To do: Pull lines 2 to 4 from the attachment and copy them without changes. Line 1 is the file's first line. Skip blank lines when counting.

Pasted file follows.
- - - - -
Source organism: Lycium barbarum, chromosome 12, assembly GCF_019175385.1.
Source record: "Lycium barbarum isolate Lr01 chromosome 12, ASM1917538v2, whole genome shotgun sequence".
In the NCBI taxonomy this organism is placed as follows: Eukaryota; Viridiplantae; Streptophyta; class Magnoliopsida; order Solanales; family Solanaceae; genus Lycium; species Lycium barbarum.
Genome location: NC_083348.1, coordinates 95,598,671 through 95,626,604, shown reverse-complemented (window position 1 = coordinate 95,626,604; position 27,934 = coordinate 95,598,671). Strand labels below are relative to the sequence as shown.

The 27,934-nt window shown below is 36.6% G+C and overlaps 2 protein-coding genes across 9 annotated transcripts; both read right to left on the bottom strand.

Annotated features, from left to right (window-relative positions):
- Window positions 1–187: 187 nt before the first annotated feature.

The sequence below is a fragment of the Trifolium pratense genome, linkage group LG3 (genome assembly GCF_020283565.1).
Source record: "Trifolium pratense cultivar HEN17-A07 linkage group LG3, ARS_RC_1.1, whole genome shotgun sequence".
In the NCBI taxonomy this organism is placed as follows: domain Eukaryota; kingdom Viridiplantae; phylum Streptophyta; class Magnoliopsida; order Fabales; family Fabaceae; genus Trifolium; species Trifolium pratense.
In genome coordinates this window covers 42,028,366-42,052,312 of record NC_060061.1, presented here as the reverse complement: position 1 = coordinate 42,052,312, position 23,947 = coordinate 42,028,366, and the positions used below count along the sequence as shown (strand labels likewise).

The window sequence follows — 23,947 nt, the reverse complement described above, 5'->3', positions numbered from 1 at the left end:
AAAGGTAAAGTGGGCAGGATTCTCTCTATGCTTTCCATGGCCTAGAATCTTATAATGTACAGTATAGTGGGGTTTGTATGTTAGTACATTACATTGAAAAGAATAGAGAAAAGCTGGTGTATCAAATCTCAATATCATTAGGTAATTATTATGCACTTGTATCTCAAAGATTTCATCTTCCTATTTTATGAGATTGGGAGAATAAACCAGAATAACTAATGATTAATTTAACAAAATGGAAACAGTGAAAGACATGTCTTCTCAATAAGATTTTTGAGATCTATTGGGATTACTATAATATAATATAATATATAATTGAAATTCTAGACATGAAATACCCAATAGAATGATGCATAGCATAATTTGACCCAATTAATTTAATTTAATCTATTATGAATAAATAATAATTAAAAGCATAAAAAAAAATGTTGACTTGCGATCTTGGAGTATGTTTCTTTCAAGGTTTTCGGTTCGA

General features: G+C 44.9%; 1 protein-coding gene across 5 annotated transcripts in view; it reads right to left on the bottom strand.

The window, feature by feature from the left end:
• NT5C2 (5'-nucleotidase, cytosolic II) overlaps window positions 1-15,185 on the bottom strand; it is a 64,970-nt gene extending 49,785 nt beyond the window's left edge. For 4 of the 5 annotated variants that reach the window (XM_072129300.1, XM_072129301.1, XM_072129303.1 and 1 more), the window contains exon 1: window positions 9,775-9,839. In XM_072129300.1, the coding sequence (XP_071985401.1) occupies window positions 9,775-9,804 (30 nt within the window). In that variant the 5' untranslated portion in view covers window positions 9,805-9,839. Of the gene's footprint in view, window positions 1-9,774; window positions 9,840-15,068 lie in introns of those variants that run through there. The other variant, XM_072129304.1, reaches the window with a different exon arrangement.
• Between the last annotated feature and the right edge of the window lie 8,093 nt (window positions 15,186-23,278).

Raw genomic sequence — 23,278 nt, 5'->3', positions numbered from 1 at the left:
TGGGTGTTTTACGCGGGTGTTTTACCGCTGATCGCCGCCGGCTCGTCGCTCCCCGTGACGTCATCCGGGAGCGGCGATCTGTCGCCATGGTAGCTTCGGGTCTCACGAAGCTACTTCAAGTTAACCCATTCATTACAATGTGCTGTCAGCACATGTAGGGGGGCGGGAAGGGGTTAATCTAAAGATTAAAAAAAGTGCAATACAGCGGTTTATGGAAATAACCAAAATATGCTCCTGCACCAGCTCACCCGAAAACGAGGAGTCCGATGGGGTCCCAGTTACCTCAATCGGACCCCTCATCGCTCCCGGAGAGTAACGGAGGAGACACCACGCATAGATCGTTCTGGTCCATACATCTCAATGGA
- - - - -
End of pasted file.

Source record: "Lycium barbarum isolate Lr01 chromosome 12, ASM1917538v2, whole genome shotgun sequence".
In the NCBI taxonomy this organism is placed as follows: Eukaryota; Viridiplantae; Streptophyta; class Magnoliopsida; order Solanales; family Solanaceae; genus Lycium; species Lycium barbarum.
Genome location: NC_083348.1, coordinates 95,598,671 through 95,626,604, shown reverse-complemented (window position 1 = coordinate 95,626,604; position 27,934 = coordinate 95,598,671). Strand labels below are relative to the sequence as shown.